Why not try thinking about these associations the next time you work in monochrome, the results could be interesting. On a purely practical level, greys give perspective in a piece of artwork. The most straightforward example is a mountain range. As each mountain rising behind the one in front it is lighter in tone, heading more towards white, creating the illusion of space, perspective and distance. 

Friday, 20 May 2011

Bonsoir monsieur et madame

I’ve gone Française over the last vingt-quatre heures, practising un peu! My good friend @FrenchTweacher on twitter has been skyping with me today to help with one or two issues! You never know if I get good enough at it I may be able to work with a French publisher one day, which would be fun I’m sure! 
As I didn’t receive any comments yesterday I am assuming you’ve all chickened out of having a go at how to draw a Chinese dragon yesterday! 
So I thought today I would do this step by step thing from a different perspective. Maybe you would be interested to see some of the steps I go through from rough to finished artwork on a project?
So here are some of the steps I took with the Child in Time book - the other Bologna book fair project.
Step 1: You get a brief - sometimes very sketchy and so play around with some ideas:


Step 2: Sometimes you have to concentrate a little more on getting the character of the figure right and so work on a portrait sketch.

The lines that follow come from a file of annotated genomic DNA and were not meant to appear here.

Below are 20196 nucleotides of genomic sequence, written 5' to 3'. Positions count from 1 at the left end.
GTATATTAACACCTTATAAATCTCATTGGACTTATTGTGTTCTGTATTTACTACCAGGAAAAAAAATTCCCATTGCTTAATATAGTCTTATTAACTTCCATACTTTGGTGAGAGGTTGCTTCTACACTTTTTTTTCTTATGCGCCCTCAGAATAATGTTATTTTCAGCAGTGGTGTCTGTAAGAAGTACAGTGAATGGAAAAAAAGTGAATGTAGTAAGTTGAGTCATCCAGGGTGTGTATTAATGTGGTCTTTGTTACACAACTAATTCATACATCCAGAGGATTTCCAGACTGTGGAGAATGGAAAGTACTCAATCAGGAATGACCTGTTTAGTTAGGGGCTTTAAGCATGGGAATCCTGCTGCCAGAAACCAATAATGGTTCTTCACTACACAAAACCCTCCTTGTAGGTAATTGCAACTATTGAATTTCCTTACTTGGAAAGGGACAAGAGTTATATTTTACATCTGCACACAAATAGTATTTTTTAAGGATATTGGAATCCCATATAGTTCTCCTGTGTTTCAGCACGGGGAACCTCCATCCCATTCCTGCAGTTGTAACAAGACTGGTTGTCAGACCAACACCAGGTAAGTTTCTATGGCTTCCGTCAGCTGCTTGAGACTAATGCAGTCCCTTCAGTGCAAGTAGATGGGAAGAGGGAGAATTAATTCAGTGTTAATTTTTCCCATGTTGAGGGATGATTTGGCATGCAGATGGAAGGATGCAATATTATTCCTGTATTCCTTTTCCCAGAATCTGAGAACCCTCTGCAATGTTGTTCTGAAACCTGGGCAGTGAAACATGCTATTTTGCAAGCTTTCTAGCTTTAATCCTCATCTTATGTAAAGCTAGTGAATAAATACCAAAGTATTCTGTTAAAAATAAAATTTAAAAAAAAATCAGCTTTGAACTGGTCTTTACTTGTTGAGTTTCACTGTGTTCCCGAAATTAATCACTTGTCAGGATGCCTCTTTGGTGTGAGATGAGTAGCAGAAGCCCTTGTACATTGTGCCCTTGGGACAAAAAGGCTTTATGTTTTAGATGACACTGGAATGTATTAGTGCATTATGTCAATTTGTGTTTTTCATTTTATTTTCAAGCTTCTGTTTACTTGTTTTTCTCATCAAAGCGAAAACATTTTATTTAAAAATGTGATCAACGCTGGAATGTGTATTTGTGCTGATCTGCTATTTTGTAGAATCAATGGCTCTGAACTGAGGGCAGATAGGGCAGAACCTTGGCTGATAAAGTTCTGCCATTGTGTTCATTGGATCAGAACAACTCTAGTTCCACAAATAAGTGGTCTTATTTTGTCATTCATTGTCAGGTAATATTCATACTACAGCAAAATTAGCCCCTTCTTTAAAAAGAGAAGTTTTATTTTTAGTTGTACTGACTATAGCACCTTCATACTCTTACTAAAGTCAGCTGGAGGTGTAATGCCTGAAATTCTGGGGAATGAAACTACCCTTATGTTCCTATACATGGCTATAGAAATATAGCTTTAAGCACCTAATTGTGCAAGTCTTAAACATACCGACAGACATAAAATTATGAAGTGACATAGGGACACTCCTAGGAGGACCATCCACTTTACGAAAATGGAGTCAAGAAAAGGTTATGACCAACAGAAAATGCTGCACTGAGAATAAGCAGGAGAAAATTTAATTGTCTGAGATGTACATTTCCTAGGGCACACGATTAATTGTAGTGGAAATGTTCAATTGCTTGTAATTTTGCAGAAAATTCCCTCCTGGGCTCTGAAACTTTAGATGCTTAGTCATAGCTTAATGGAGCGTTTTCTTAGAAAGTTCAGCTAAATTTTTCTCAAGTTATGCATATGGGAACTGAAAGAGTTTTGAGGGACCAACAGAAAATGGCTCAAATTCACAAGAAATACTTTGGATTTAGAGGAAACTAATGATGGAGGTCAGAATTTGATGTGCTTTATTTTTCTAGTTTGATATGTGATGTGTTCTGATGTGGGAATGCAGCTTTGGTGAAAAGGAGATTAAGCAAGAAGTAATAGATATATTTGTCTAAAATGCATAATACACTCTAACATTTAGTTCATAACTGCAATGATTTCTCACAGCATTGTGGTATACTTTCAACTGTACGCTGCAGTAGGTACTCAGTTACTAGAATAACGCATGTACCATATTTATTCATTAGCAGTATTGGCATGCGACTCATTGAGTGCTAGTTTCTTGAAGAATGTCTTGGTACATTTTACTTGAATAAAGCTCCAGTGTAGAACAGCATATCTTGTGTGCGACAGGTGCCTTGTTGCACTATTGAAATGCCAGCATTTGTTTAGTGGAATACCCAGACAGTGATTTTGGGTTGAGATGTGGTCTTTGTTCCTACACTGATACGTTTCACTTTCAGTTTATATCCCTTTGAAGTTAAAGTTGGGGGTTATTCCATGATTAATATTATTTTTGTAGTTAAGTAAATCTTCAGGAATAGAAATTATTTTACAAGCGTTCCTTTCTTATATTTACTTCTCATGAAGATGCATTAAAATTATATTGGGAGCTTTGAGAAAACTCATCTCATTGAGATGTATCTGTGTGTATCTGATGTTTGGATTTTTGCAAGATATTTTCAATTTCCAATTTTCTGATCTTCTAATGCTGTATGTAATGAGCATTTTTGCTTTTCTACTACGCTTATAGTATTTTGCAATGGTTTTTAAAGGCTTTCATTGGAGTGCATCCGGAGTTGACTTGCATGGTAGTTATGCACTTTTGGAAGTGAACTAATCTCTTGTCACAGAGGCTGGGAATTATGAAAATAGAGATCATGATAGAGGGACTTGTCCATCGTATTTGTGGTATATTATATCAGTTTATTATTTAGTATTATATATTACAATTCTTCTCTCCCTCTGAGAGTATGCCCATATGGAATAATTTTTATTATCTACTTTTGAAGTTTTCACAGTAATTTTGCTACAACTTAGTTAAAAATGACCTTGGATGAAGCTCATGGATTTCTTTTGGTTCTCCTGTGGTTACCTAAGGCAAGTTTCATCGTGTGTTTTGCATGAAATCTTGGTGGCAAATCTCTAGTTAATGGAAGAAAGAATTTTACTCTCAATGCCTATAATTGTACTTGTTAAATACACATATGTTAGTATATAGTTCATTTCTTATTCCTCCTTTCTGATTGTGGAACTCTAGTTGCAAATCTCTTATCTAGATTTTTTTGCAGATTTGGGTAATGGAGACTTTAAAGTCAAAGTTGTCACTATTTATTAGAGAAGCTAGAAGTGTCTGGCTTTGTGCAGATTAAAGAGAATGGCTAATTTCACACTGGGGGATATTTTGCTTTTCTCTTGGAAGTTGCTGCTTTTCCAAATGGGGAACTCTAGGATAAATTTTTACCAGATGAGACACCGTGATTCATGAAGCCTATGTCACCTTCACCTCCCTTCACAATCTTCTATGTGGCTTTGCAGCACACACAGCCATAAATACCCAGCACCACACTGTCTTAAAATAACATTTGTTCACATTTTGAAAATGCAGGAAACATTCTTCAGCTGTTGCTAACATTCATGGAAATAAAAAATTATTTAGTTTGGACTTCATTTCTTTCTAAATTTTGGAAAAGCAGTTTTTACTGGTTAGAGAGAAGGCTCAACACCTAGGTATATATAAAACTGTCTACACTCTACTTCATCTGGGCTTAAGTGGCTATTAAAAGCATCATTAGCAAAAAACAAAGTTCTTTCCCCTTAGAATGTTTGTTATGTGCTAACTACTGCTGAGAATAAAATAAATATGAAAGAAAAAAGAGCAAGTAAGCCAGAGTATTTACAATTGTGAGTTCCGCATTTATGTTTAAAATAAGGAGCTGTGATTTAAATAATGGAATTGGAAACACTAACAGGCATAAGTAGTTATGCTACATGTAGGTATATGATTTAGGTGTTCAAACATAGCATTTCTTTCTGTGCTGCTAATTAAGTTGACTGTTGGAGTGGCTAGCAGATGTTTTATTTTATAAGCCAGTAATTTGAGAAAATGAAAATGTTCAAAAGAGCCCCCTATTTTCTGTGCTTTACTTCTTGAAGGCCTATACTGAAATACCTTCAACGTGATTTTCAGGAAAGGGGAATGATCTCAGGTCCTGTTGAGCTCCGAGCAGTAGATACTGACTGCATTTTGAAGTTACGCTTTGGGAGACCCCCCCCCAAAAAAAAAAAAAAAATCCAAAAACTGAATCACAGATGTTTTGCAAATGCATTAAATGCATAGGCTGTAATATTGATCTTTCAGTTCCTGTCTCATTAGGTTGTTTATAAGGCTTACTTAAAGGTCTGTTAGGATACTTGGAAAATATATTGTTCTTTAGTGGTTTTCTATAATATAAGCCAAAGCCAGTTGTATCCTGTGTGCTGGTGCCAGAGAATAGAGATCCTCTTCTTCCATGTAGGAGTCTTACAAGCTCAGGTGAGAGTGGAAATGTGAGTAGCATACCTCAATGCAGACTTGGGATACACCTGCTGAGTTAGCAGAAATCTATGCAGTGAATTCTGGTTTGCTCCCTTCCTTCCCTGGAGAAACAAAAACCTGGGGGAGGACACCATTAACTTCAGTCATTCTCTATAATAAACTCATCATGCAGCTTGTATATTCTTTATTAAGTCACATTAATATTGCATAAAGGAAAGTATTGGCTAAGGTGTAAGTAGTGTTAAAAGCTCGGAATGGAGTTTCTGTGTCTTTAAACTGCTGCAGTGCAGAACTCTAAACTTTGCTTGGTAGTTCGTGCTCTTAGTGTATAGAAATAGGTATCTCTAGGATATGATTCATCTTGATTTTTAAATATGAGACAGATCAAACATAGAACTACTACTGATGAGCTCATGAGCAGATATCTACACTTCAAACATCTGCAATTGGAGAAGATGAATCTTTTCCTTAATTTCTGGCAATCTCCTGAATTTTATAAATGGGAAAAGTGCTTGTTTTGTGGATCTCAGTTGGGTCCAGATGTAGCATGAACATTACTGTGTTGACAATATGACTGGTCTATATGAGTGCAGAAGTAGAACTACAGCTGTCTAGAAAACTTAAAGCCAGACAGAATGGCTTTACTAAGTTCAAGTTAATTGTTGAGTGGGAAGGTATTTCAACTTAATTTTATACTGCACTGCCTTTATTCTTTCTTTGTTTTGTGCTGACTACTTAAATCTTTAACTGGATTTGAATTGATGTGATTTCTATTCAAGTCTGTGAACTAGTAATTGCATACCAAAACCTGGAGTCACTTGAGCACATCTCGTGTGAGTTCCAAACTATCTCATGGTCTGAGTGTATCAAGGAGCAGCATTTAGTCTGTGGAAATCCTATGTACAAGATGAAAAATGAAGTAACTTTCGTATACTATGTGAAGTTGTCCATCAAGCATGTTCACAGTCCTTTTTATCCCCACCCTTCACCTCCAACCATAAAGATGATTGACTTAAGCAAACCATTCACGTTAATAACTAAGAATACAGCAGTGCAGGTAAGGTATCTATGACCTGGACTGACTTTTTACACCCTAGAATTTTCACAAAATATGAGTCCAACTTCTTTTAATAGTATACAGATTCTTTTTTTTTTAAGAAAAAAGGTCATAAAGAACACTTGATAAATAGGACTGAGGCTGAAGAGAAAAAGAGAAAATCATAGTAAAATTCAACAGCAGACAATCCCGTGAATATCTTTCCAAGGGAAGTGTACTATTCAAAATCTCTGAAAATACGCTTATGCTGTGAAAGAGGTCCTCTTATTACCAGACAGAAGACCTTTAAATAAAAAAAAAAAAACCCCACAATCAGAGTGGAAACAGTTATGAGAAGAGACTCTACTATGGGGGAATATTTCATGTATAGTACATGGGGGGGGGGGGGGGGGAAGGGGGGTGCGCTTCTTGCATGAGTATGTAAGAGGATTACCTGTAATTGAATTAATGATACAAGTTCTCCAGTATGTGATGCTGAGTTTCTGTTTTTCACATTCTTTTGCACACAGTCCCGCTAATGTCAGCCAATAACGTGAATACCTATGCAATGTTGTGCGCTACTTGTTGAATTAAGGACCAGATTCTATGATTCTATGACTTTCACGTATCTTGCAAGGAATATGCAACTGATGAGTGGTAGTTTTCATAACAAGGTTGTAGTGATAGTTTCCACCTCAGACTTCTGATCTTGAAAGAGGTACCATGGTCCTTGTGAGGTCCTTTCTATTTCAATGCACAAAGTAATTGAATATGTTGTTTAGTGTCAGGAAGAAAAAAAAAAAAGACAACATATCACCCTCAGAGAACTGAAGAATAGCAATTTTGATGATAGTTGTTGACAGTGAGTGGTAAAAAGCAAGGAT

Step 3: One idea get’s chosen, but often needs much work on it to tweak it for the client

Step 4: Even at finish colour stage there maybe last minute changes that need to be made. It isn’t over to the fat lady sings!

Avoir un beau week-end! Au revoir!

Thursday, 19 May 2011

Video Jug launch soon!

Just a quickie today to mention that the countdown for the Video Jug stuff I did last month is not long now and I will be able to share some aired videos with you right here!
Just as a taster, here is another step-by-step how to do I prepared for the day, which you may like to try out yourselves. Go on - have a go and let me know how you get on. Feedback is most welcome!

Wednesday, 18 May 2011

Bologna book fair - the other project

Well it’s still early days, but the other project that went to Bologna has faired a little better and the company does have interest. They are currently in the process of negotiating the minimal print run they want ordered from several interested publishers. Hopefully if one bites, it’s all systems go! 
I feel with this news I am now in a position to share with you the artwork produced for this project. It is very different to the 3D fairy pop-up book, which was fictional and aimed at the gift book market. This one is most unusual, it is a pop-up book, but it is non-fiction. It consists, as far as I know of one main very impressive, pretty large pop-up of a child from a period in history. I had to do an Ancient Greek boy and a pencil sample of a Viking girl, to give clients a further overview of the project. 
I also had to do some small spot illustrations too, to accompany the dramatic pop-up. When I mean dramatic I mean it pops out of the book to height of around 160mm, which is high!